Introduction to FreeRTOS on the nRF51

September 24, 2015 by Travis Fagerness

This article demonstrates porting FreeRTOS to the nRF51 with a softdevice so you can use an RTOS with the BLE functionality.

This article demonstrates porting FreeRTOS to the nRF51 with a softdevice so you can use an RTOS with the BLE functionality.


This is part of a series of articles on the nRF51. The nRF51 is a system-on-chip with a Cortex M0 and a BLE radio chip all in one. This article demonstrates how to use the BLE functionality with an RTOS.

Previous articles: 
BLE using nRF51: ARM-GCC Build Environment​
BLE using nRF51: Creating a BLE Peripheral



FreeRTOS is an operating system intended for small microcontrollers. RTOS stands for "real-time operating system." What does real-time mean? Many embedded devices require some sort of response to the data they are manipulating on the order of milliseconds. Therefore, the operating systems such as Windows and Linux cannot respond fast enough because they allow other applications time to run. This can cause non-deterministic behavior, which is undesirable in an embedded system. Most RTOS implementations offer the following in one way or another:

Feature Description
Tasks A task (sometimes called a process or thread) is a piece of code that executes in its own context. It doesn't depend on other tasks or the OS. This allows several tasks to run in parallel.
Scheduler The scheduler decides which task can run at a given time. It also maintains each tasks context and memory.
Semaphore A semaphore is a way to share resources and communicate between tasks.
Timers A timer is way to continuously call a function at a given interval or to time a single event.

There are many more features in most RTOS's, such as built in USB drivers and memory management.

Running on nRF51

Download the following project to get started using FreeRTOS on the nRF51. This project assumes you have setup your build environment.

FreeRTOS has been ported to many different processors. Fortunately, one of them is the Cortex-M0, which is the CPU inside the nRF51. Download FreeRTOS from the link above and extract it to a known location. Make note of this location because it is required in the makefile below. The port for the Cortex-M0 must be modified, because it relies on SysTick to run the RTOS. The nRF51 doesn't have the SysTick implemented in the CPU, so you have to use the softdevice timer. An RTOS typically requires a timer to increment "ticks," which is just a way to keep time and schedule tasks. A tick of 1ms is common and is what the code below will do. I have modified the timer function in the following code:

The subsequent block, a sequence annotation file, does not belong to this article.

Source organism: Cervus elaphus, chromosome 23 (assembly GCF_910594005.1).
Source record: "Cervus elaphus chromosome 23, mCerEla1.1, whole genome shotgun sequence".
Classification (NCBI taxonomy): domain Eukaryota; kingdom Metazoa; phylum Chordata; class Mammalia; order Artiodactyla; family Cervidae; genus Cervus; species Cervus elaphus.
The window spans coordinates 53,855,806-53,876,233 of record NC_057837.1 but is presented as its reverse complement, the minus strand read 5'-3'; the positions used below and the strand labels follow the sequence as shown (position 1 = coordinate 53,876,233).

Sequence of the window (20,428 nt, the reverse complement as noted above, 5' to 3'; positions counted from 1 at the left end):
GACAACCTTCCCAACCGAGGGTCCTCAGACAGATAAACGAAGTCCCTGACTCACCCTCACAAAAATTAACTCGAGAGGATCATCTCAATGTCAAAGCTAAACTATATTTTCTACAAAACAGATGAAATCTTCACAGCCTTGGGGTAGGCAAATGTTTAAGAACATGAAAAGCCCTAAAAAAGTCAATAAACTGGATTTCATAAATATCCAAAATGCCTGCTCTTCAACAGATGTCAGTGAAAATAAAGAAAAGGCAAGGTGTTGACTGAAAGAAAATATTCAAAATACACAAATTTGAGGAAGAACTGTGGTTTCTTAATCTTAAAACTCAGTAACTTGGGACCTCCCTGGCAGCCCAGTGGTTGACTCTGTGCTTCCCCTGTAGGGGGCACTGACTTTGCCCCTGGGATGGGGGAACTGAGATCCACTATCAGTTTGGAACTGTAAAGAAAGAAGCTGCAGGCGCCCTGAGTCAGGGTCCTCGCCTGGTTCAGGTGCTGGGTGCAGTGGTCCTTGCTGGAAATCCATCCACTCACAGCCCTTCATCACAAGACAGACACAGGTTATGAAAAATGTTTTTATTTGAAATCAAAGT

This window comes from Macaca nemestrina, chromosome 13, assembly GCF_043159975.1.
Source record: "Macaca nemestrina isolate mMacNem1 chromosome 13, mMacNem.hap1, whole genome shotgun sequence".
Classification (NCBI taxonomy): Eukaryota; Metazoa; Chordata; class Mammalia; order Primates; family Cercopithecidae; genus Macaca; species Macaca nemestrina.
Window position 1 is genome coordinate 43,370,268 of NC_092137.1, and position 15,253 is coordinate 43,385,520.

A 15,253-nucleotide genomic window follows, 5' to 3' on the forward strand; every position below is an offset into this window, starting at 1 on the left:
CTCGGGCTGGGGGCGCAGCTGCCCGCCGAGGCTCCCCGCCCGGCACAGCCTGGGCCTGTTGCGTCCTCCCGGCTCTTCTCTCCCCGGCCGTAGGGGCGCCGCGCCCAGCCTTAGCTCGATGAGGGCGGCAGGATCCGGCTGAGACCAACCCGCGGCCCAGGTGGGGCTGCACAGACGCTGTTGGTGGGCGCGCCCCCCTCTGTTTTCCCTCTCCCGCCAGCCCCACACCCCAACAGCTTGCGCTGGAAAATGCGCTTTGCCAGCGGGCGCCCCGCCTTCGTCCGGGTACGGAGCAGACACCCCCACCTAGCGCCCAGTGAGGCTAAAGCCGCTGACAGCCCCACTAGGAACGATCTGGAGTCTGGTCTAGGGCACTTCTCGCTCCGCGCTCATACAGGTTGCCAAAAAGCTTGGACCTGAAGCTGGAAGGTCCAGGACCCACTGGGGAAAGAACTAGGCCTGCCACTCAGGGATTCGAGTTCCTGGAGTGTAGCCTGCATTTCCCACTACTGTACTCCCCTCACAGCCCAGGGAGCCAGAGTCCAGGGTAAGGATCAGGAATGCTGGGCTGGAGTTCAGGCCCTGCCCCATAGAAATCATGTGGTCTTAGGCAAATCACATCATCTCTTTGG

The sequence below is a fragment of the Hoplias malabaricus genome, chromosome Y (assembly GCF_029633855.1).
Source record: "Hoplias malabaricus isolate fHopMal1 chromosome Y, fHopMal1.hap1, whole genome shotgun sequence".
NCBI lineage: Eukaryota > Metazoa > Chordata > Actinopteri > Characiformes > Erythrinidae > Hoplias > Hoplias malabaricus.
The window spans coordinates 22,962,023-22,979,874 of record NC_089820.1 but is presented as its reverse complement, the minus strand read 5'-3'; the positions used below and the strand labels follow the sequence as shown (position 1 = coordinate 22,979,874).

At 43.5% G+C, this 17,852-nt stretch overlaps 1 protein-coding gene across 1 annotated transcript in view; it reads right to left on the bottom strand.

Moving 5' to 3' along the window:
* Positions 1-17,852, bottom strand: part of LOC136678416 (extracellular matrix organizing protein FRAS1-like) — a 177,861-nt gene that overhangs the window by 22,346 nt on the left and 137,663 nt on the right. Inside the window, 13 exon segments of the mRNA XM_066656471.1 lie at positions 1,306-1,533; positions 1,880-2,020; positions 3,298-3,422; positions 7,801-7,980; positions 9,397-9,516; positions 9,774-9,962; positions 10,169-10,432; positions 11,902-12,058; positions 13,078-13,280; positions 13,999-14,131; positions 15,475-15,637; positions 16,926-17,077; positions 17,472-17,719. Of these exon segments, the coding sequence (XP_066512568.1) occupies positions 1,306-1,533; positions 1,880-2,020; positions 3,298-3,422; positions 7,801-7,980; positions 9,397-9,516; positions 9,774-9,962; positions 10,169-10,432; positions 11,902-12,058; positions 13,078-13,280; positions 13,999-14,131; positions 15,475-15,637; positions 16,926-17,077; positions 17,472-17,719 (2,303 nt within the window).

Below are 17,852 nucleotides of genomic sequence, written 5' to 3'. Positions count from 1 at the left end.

[FreeRTOS dir]\Source\portable\GCC\ARM_CM0\port.c

In this file search for the following function:
void prvSetupTimerInterrupt( void )

And change it from this:

void prvSetupTimerInterrupt( void )
    /* Configure SysTick to interrupt at the requested rate. */
    *(portNVIC_SYSTICK_LOAD) = ( configCPU_CLOCK_HZ / configTICK_RATE_HZ ) - 1UL;

to the following. This code uses the application timers that are offered by the softdevice. The softdevice is sort of like an RTOS in the sense that it has timers and various functions to control the Bluetooth.

void prvSetupTimerInterrupt( void )
    APP_TIMER_INIT(0, 1, 4, false);
    app_timer_start(freertos_timer, APP_TIMER_TICKS(1, 0), NULL);

Add the following header files and variable to the top of the file:

/* port includes */
#include "nrf.h"
#include "app_timer.h"

static app_timer_id_t    freertos_timer;

Configuring FreeRTOS

Configuration Header

The file FreeRTOSConfig.h has several defines that configure the operating system. These options configure how much memory to use, what special functions to use, and many other options. The important ones for this application are the stack size, USE_PREEMPTION and the TICK_RATE_HZ. The timer was setup to 1ms, so the tick rate must be 1000Hz. Pre-emption means that the tasks won't be allocated the same amount of time to run. We want the BLE task to have the highest priority so messages get handled properly. This could change if you were running a time critical algorithm in another task to process data. The memory depends on the system constraints. You can monitor the stack depth using some built in functions, but since we aren't really using any memory in this example a stack size of 70 words is plenty.

#define configUSE_PREEMPTION			1
#define configUSE_IDLE_HOOK			1
#define configTICK_RATE_HZ			( ( TickType_t ) 1000 )
#define configMINIMAL_STACK_SIZE		( ( unsigned short ) 70 )